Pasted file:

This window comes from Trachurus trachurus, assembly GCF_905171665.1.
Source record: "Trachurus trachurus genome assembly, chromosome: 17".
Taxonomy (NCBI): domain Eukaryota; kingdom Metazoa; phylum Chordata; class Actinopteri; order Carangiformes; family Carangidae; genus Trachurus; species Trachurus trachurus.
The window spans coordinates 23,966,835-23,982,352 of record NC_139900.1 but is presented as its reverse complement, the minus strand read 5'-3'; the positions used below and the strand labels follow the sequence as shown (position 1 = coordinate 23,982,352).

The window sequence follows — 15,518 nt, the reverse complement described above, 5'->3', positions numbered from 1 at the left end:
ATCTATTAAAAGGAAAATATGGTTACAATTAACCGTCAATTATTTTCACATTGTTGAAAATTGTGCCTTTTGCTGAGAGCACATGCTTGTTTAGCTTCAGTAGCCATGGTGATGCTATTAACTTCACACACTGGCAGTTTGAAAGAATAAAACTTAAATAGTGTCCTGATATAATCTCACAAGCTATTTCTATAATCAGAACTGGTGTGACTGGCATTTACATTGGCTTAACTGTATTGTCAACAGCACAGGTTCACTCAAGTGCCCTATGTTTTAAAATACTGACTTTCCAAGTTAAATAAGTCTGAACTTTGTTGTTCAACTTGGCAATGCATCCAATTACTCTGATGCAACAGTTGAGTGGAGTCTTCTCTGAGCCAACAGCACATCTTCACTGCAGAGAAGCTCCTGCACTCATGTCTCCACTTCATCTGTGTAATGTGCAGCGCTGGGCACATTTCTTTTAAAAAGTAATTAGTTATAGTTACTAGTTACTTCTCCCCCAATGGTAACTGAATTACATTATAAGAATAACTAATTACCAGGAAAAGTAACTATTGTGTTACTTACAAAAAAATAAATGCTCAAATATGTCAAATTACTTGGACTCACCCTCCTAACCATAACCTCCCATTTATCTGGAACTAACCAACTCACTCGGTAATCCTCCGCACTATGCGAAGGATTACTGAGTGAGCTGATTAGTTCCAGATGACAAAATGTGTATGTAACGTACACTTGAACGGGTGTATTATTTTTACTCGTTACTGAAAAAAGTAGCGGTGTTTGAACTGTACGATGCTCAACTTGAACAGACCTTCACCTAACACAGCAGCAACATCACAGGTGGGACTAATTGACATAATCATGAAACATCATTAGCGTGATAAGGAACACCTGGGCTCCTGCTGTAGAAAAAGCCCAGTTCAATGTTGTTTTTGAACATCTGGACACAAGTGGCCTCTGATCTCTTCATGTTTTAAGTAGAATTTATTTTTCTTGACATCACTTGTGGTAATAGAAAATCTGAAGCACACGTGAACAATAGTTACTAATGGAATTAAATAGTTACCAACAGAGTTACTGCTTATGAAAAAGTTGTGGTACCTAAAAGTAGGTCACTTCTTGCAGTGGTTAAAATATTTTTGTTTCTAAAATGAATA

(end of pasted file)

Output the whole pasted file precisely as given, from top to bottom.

This window comes from Trachurus trachurus, assembly GCF_905171665.1.
Source record: "Trachurus trachurus genome assembly, chromosome: 17".
Taxonomy (NCBI): domain Eukaryota; kingdom Metazoa; phylum Chordata; class Actinopteri; order Carangiformes; family Carangidae; genus Trachurus; species Trachurus trachurus.
The window spans coordinates 23,966,835-23,982,352 of record NC_139900.1 but is presented as its reverse complement, the minus strand read 5'-3'; the positions used below and the strand labels follow the sequence as shown (position 1 = coordinate 23,982,352).

The window sequence follows — 15,518 nt, the reverse complement described above, 5'->3', positions numbered from 1 at the left end:
ATCTATTAAAAGGAAAATATGGTTACAATTAACCGTCAATTATTTTCACATTGTTGAAAATTGTGCCTTTTGCTGAGAGCACATGCTTGTTTAGCTTCAGTAGCCATGGTGATGCTATTAACTTCACACACTGGCAGTTTGAAAGAATAAAACTTAAATAGTGTCCTGATATAATCTCACAAGCTATTTCTATAATCAGAACTGGTGTGACTGGCATTTACATTGGCTTAACTGTATTGTCAACAGCACAGGTTCACTCAAGTGCCCTATGTTTTAAAATACTGACTTTCCAAGTTAAATAAGTCTGAACTTTGTTGTTCAACTTGGCAATGCATCCAATTACTCTGATGCAACAGTTGAGTGGAGTCTTCTCTGAGCCAACAGCACATCTTCACTGCAGAGAAGCTCCTGCACTCATGTCTCCACTTCATCTGTGTAATGTGCAGCGCTGGGCACATTTCTTTTAAAAAGTAATTAGTTATAGTTACTAGTTACTTCTCCCCCAATGGTAACTGAATTACATTATAAGAATAACTAATTACCAGGAAAAGTAACTATTGTGTTACTTACAAAAAAATAAATGCTCAAATATGTCAAATTACTTGGACTCACCCTCCTAACCATAACCTCCCATTTATCTGGAACTAACCAACTCACTCGGTAATCCTCCGCACTATGCGAAGGATTACTGAGTGAGCTGATTAGTTCCAGATGACAAAATGTGTATGTAACGTACACTTGAACGGGTGTATTATTTTTACTCGTTACTGAAAAAAGTAGCGGTGTTTGAACTGTACGATGCTCAACTTGAACAGACCTTCACCTAACACAGCAGCAACATCACAGGTGGGACTAATTGACATAATCATGAAACATCATTAGCGTGATAAGGAACACCTGGGCTCCTGCTGTAGAAAAAGCCCAGTTCAATGTTGTTTTTGAACATCTGGACACAAGTGGCCTCTGATCTCTTCATGTTTTAAGTAGAATTTATTTTTCTTGACATCACTTGTGGTAATAGAAAATCTGAAGCACACGTGAACAATAGTTACTAATGGAATTAAATAGTTACCAACAGAGTTACTGCTTATGAAAAAGTTGTGGTACCTAAAAGTAGGTCACTTCTTGCAGTGGTTAAAATATTTTTGTTTCTAAAATGAATA